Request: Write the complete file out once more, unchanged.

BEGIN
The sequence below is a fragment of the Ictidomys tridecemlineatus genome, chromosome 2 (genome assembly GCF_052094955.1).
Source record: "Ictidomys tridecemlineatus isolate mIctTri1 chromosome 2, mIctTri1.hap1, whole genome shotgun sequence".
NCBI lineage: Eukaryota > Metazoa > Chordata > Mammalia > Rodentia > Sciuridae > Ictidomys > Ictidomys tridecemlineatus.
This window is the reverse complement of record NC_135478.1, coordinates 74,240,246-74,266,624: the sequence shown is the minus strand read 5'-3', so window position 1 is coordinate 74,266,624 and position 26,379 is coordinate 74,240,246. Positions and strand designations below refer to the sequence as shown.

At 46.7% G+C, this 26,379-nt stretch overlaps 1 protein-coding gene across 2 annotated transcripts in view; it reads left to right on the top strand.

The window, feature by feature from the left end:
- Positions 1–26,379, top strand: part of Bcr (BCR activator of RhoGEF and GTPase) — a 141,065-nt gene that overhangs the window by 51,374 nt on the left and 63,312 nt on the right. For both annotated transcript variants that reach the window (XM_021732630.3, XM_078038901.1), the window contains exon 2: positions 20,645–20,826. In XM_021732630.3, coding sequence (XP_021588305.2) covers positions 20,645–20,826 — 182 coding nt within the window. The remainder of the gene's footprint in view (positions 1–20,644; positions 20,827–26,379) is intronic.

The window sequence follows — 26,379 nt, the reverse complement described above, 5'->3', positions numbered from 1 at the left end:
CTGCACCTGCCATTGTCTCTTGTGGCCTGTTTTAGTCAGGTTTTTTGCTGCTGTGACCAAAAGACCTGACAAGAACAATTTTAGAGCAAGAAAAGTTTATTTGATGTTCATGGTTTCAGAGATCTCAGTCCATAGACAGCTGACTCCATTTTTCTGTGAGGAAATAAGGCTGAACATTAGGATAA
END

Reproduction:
The sequence below is a fragment of the Ictidomys tridecemlineatus genome, chromosome 2 (genome assembly GCF_052094955.1).
Source record: "Ictidomys tridecemlineatus isolate mIctTri1 chromosome 2, mIctTri1.hap1, whole genome shotgun sequence".
NCBI lineage: Eukaryota > Metazoa > Chordata > Mammalia > Rodentia > Sciuridae > Ictidomys > Ictidomys tridecemlineatus.
This window is the reverse complement of record NC_135478.1, coordinates 74,240,246-74,266,624: the sequence shown is the minus strand read 5'-3', so window position 1 is coordinate 74,266,624 and position 26,379 is coordinate 74,240,246. Positions and strand designations below refer to the sequence as shown.

At 46.7% G+C, this 26,379-nt stretch overlaps 1 protein-coding gene across 2 annotated transcripts in view; it reads left to right on the top strand.

The window, feature by feature from the left end:
- Positions 1–26,379, top strand: part of Bcr (BCR activator of RhoGEF and GTPase) — a 141,065-nt gene that overhangs the window by 51,374 nt on the left and 63,312 nt on the right. For both annotated transcript variants that reach the window (XM_021732630.3, XM_078038901.1), the window contains exon 2: positions 20,645–20,826. In XM_021732630.3, coding sequence (XP_021588305.2) covers positions 20,645–20,826 — 182 coding nt within the window. The remainder of the gene's footprint in view (positions 1–20,644; positions 20,827–26,379) is intronic.

The window sequence follows — 26,379 nt, the reverse complement described above, 5'->3', positions numbered from 1 at the left end:
CTGCACCTGCCATTGTCTCTTGTGGCCTGTTTTAGTCAGGTTTTTTGCTGCTGTGACCAAAAGACCTGACAAGAACAATTTTAGAGCAAGAAAAGTTTATTTGATGTTCATGGTTTCAGAGATCTCAGTCCATAGACAGCTGACTCCATTTTTCTGTGAGGAAATAAGGCTGAACATTAGGATAA